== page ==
My mother taught me what having faith really meant. Not just a faith in God but faith that things will be alright.
I still remember cuddling up on my parents’ bed with her reading Diary of a Young Girl. I remember getting to the line where Anne says something like, “Despite everything, I still believe people are good at heart.”
Actually, what she really says is more beautiful than my paraphrase: “It’s a wonder I haven’t abandoned all my ideals, they seem so absurd and impractical. Yet I cling to them because I still believe, in spite of everything, that people are truly good at heart.”
I just couldn’t fathom being so terrified, going through that sort of torment, and still believing that the people who did it to you still had the capacity for compassion. It makes all the liberal arts students with raised noses explicating dystopian novels seem so naive–like they’re missing the point. Because what we’ve experienced will never match what Anne did, and she was still willing to have faith in the world.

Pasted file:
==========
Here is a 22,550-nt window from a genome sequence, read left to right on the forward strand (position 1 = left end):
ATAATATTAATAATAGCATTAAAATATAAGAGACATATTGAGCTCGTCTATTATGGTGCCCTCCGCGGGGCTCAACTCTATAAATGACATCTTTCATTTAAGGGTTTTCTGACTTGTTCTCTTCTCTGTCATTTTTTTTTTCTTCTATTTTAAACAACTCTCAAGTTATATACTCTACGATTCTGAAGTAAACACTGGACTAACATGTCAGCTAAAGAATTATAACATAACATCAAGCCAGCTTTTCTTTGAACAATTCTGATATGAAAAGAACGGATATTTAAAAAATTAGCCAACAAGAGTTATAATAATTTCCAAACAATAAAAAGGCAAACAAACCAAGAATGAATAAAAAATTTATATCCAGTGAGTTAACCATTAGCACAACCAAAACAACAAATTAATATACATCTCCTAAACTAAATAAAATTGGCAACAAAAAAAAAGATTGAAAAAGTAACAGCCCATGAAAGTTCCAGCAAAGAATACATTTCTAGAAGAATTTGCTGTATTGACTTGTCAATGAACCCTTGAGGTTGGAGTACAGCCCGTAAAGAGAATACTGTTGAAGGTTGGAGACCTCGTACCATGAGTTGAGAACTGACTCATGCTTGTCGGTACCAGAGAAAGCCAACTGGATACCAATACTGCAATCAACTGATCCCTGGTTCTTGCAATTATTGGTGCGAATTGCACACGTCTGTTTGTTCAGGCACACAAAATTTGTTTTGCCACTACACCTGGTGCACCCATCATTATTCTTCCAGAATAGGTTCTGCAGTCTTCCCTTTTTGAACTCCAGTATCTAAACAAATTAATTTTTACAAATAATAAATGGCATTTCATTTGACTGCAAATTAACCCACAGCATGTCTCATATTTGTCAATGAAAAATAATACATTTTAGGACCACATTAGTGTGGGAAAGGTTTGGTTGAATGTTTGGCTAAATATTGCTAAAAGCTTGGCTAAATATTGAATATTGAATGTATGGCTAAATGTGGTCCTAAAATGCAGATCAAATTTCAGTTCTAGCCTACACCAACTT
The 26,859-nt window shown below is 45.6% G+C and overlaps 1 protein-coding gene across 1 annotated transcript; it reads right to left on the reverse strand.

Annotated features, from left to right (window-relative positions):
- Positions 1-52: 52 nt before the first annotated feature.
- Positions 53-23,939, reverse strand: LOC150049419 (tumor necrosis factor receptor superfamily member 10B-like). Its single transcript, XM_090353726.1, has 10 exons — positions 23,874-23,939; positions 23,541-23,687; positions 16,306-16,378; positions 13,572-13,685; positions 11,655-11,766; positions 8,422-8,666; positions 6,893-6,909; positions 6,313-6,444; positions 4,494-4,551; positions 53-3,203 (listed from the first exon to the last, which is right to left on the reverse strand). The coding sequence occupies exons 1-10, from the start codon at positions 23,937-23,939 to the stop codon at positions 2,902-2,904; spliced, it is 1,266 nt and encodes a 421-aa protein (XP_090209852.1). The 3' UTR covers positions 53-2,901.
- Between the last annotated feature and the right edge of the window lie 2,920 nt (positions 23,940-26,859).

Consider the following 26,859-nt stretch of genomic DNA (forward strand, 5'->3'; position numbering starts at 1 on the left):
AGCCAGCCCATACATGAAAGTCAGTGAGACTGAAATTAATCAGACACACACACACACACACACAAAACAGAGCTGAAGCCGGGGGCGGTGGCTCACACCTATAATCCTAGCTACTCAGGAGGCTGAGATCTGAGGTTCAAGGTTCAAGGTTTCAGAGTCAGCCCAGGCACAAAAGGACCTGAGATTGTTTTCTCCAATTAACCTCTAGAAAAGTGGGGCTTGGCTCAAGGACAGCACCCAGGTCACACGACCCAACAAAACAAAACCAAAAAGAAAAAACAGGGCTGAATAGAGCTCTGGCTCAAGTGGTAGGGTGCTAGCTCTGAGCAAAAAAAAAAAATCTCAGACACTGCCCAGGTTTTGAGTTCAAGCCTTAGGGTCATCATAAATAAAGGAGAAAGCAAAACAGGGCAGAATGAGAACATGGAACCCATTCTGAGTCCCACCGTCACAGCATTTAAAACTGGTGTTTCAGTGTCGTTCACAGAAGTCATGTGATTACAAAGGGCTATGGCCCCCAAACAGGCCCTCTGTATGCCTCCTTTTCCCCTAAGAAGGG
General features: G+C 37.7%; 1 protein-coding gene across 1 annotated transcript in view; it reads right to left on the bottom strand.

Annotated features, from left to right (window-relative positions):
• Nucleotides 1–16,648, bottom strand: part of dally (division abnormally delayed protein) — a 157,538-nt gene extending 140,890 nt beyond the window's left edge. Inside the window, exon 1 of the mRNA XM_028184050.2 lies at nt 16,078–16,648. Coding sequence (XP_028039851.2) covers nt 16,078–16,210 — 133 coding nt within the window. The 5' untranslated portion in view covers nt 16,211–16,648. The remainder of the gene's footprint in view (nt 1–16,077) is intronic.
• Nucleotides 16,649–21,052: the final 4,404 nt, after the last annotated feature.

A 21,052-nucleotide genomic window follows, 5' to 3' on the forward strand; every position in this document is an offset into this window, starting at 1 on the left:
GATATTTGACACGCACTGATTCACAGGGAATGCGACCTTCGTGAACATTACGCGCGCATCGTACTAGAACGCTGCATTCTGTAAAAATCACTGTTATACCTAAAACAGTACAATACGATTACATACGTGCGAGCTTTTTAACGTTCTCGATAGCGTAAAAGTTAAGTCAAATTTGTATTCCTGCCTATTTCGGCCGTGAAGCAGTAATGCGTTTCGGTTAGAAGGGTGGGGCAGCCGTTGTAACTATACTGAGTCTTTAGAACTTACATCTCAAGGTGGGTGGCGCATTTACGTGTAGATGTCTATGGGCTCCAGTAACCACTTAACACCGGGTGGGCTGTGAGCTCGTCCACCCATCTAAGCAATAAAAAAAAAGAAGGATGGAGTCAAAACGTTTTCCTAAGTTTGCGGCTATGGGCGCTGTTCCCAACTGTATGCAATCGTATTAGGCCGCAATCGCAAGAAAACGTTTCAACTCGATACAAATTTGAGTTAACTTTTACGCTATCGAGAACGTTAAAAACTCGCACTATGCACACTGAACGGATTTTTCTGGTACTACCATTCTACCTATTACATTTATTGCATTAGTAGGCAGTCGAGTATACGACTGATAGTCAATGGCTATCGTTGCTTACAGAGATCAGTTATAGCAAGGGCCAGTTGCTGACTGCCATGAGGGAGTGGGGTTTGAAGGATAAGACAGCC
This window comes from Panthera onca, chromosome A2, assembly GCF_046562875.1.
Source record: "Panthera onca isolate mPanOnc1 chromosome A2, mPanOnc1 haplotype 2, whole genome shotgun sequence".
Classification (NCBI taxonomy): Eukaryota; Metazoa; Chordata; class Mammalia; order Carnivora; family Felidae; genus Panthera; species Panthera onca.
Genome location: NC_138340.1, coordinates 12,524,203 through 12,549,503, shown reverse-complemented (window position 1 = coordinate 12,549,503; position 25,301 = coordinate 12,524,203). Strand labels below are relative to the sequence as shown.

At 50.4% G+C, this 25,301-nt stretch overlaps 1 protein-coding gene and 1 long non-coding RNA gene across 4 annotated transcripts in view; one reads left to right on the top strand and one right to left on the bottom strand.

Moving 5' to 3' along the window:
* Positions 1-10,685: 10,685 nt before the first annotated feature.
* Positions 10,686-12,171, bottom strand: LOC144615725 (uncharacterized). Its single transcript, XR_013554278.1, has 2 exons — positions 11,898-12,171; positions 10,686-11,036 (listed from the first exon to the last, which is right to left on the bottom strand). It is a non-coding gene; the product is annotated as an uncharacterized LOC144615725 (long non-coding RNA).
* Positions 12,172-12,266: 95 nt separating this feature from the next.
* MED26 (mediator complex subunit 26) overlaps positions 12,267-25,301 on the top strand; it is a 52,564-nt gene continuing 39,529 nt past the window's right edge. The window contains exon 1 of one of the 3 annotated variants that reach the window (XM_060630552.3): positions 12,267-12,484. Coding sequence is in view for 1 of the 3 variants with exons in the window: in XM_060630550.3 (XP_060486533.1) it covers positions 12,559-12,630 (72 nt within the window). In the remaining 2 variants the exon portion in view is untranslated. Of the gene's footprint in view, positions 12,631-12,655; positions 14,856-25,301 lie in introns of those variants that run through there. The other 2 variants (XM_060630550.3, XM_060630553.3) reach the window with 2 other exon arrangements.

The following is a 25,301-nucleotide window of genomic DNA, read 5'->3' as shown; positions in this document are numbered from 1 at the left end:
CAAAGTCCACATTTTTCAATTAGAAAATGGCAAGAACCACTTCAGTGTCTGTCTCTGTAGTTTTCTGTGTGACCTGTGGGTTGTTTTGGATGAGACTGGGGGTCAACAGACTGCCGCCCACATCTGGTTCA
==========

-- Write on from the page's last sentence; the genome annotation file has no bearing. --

Anne Frank may have not had a happy ending, but she knew that what was happening was much bigger than her.
Faith is believing that eventually things will be alright. Faith is letting go. My mother knew how to let go, and now it’s my turn.
Sometimes I think my mother did have a happy ending–just not the one we expected.
My new tattoo dedicated to my mother and my Faith. The song was her solo when she was still able to sing in church.